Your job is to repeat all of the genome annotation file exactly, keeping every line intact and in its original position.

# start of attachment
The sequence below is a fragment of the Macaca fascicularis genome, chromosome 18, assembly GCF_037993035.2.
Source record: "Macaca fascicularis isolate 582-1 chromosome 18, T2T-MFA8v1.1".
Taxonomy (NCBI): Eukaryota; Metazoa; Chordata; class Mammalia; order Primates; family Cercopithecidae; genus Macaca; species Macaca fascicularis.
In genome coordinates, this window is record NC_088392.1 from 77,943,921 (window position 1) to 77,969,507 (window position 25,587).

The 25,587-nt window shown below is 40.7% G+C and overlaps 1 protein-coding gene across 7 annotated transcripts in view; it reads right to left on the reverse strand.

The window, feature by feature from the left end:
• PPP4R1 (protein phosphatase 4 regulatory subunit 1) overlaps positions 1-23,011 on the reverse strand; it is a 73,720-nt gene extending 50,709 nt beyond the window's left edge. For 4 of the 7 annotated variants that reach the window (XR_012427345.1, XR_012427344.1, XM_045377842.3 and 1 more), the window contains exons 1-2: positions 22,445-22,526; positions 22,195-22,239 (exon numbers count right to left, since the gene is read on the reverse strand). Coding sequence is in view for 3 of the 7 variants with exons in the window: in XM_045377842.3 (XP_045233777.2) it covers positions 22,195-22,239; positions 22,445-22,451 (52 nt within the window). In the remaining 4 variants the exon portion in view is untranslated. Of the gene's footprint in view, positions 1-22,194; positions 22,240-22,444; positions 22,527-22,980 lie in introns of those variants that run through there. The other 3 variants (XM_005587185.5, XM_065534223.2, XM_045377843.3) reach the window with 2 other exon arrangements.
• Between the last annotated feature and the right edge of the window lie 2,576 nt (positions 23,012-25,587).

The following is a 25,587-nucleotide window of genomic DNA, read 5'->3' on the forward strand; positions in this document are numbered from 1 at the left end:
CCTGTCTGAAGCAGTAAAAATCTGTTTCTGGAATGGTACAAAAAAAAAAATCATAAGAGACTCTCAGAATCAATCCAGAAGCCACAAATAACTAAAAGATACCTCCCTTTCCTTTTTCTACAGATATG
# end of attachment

The sequence below is a fragment of the Macaca fascicularis genome, chromosome 18, assembly GCF_037993035.2.
Source record: "Macaca fascicularis isolate 582-1 chromosome 18, T2T-MFA8v1.1".
Taxonomy (NCBI): Eukaryota; Metazoa; Chordata; class Mammalia; order Primates; family Cercopithecidae; genus Macaca; species Macaca fascicularis.
In genome coordinates, this window is record NC_088392.1 from 77,943,921 (window position 1) to 77,969,507 (window position 25,587).

The 25,587-nt window shown below is 40.7% G+C and overlaps 1 protein-coding gene across 7 annotated transcripts in view; it reads right to left on the reverse strand.

The window, feature by feature from the left end:
• PPP4R1 (protein phosphatase 4 regulatory subunit 1) overlaps positions 1-23,011 on the reverse strand; it is a 73,720-nt gene extending 50,709 nt beyond the window's left edge. For 4 of the 7 annotated variants that reach the window (XR_012427345.1, XR_012427344.1, XM_045377842.3 and 1 more), the window contains exons 1-2: positions 22,445-22,526; positions 22,195-22,239 (exon numbers count right to left, since the gene is read on the reverse strand). Coding sequence is in view for 3 of the 7 variants with exons in the window: in XM_045377842.3 (XP_045233777.2) it covers positions 22,195-22,239; positions 22,445-22,451 (52 nt within the window). In the remaining 4 variants the exon portion in view is untranslated. Of the gene's footprint in view, positions 1-22,194; positions 22,240-22,444; positions 22,527-22,980 lie in introns of those variants that run through there. The other 3 variants (XM_005587185.5, XM_065534223.2, XM_045377843.3) reach the window with 2 other exon arrangements.
• Between the last annotated feature and the right edge of the window lie 2,576 nt (positions 23,012-25,587).

The following is a 25,587-nucleotide window of genomic DNA, read 5'->3' on the forward strand; positions in this document are numbered from 1 at the left end:
CCTGTCTGAAGCAGTAAAAATCTGTTTCTGGAATGGTACAAAAAAAAAAATCATAAGAGACTCTCAGAATCAATCCAGAAGCCACAAATAACTAAAAGATACCTCCCTTTCCTTTTTCTACAGATATG